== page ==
The benefits of having a garden full of beautiful trees are undeniable. Beyond simply being wonderful to look at, they also provide essentials such as shade and clean air. However, certain trees can also wreak havoc with underground sewer pipes. Before making any landscaping decisions it is important to know which species of tree are plumbing-friendly.
Tree roots, as they dig deeper into the ground in search of more water, have the habit of finding their way inside buried pipes. They do not necessarily break through the pipe with their strength, but instead exploit pre-existing faults or cracks in the pipe. Once inside, they continue to grow. This often results in a sewer choke, where the pipe becomes completely blocked and is no longer able to work correctly. Some trees have roots that grow extremely aggressively, and should therefore not be planted within the vicinity of a wastewater pipe. Others are much more garden friendly.
Trees That Should Be Avoided
There are certain trees that simply should not be planted in a garden close to a house or building, as their root systems are more likely to cause serious damage to the underground sewer system:
There are over 700 species of eucalyptus in the world, and the overwhelming majority of them are native to Australia. They are considered an iconic Australian tree, in part due to their association with the koala, which survives on a diet almost entirely made up of eucalyptus leaves.
However, eucalyptus trees are also known for their wide-reaching roots. Instead of digging down into the ground directly around the tree, the roots tend to fan out and cover a much larger area than those of most trees. This makes planting a eucalyptus tree anywhere near a house or building a very dangerous prospect, as it is almost impossible to plant one far enough away from a sewer pipe to guarantee that it will never find its way back to it.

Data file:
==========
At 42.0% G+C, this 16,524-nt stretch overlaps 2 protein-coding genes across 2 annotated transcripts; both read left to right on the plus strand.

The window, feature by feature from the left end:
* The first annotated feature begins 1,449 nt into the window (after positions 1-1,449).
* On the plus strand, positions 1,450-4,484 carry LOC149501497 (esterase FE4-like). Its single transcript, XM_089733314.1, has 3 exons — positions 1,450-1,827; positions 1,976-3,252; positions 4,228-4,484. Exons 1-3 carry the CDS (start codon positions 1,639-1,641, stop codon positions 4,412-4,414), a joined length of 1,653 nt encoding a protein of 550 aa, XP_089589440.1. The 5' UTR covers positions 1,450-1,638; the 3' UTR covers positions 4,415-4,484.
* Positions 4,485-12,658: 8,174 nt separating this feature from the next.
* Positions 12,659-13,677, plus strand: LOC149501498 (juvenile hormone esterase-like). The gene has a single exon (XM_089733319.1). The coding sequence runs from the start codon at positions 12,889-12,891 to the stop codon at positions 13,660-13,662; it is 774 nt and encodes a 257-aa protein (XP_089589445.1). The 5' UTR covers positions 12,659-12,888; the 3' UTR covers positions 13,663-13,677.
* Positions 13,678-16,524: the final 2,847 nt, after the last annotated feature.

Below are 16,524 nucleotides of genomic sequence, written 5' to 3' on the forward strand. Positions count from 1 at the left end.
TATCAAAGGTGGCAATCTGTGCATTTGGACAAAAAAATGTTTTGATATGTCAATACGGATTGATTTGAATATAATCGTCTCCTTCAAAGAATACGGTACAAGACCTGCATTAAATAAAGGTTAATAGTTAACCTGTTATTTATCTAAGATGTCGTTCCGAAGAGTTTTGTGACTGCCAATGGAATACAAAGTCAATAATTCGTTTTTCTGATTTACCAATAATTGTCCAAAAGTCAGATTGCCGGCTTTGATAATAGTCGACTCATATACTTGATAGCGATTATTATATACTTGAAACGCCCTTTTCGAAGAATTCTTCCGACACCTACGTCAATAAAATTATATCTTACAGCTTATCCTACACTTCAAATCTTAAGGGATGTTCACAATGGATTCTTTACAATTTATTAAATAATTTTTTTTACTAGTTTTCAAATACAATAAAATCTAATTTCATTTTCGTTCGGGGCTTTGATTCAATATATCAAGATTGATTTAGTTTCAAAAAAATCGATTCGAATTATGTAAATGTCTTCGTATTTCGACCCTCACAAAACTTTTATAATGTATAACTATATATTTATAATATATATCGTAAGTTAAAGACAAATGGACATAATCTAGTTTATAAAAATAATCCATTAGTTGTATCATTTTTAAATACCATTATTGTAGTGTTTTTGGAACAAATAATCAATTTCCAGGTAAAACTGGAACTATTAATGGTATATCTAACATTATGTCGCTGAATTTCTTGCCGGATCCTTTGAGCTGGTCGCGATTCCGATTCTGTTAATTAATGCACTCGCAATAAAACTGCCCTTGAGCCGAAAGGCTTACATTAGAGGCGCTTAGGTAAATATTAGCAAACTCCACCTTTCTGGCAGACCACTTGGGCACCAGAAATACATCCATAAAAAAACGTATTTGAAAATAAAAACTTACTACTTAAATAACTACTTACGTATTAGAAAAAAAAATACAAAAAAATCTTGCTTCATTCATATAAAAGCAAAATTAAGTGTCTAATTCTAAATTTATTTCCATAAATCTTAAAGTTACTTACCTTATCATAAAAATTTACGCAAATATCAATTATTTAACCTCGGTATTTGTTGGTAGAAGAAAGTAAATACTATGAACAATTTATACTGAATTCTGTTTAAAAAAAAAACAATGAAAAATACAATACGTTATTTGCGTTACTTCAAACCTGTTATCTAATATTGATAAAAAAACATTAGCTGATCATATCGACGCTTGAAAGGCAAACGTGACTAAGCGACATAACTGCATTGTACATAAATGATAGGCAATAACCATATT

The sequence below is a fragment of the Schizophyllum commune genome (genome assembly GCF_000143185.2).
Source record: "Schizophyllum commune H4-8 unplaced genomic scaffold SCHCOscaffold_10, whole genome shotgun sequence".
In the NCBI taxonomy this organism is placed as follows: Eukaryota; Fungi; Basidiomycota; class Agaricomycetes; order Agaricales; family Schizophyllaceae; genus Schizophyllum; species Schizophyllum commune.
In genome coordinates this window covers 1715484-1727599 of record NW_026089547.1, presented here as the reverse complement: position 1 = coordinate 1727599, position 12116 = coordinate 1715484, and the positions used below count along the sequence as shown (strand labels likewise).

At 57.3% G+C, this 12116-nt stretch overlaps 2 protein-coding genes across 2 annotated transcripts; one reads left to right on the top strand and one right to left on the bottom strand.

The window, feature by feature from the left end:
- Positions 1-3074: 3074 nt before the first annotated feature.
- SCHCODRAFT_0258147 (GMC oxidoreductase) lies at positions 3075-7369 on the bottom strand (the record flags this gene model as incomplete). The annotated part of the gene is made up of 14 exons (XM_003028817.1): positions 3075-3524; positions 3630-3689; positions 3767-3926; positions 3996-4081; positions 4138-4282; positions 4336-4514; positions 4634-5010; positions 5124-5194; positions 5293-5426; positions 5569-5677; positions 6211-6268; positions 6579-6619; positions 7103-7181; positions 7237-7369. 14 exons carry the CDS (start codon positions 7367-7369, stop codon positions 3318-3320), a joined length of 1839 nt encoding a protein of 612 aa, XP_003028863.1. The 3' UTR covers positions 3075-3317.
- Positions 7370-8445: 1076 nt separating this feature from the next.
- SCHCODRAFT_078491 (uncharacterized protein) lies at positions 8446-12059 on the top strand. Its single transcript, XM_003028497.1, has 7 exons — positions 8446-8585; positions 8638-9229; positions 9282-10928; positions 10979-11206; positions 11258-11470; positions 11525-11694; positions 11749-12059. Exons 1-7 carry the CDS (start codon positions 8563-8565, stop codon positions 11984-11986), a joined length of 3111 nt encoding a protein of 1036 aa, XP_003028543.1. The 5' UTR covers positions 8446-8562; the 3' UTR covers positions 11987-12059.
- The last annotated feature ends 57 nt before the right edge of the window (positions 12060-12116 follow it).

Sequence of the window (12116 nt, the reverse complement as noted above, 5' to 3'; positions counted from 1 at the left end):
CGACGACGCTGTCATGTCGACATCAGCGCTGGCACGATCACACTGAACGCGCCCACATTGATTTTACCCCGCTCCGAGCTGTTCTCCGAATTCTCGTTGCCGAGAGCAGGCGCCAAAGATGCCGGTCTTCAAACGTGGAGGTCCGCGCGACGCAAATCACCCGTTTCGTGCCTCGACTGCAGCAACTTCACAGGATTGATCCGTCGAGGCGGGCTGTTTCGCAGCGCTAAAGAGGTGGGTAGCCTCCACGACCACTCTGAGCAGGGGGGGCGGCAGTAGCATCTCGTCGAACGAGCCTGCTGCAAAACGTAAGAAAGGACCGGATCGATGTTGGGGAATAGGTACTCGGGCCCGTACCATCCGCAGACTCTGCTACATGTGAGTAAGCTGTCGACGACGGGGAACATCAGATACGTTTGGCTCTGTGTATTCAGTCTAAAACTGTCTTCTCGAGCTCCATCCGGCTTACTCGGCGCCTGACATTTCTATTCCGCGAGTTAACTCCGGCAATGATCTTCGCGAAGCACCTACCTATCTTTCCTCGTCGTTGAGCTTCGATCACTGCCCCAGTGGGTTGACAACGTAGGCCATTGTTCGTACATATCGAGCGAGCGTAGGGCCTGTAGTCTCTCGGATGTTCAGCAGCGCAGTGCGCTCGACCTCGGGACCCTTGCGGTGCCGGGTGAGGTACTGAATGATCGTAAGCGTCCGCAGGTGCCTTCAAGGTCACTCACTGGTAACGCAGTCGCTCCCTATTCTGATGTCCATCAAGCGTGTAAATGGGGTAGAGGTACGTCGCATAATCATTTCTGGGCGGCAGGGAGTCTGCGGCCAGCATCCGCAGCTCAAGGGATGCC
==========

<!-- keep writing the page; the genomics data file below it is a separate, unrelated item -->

Ficus trees (fig trees)
Ficus trees are actually fairly common as indoor potted plants, but they can do a great deal of damage if planted in the garden. These trees are known for their thin, straight trunks and bulbous tops when they are still young. At full size, though, they become massive. The roots of a ficus tree are similar to that of a eucalyptus tree, in that they are extremely aggressive and wide reaching, as well as being large and powerful. Left to grow, the roots will take over an entire garden, and most likely find their way into damaged pipes.
Garden Friendly Trees
Apple trees and avocado trees
Apple trees and avocado trees are perfect for just about any garden. Their root systems are strong, and can be somewhat aggressive, but they tend not to venture too far from the tree. As long as they are planted at least two metres from a sewer pipe, they should not cause any damage.
The iconic golden wattle is a larger tree, and as such its root system requires a little more room to grow. The roots of these trees are not aggressive, but they should be planted at least four metres from any wastewater pipe.
Unlike most other eucalyptus trees, the roots of the Coolibah are not all that adventurous. Having said that, they still should not be planted within six metres of a sewer pipe, as their roots are strong and likely to infiltrate a pipe and cause sewer choke if they get too close.
When planting trees in a garden or backyard, it is important to consider the location of underground sewer pipes. Trees should always be planted as far away from pipes as possible. In a small area, trees with non-aggressive root systems will always help to protect sewage pipes from the possibility of sewer choke.
Do You Suspect Sewer Choke?
If you are on Sydney’s leafy North Shore or Northern Beaches, and suspect you have a problem with tree roots invading your pipes, our team at JEDI Plumbing is on hand to help. We can investigate the problem with our specialised equipment and advise on the best course of action. Call us today on 0411 774 381.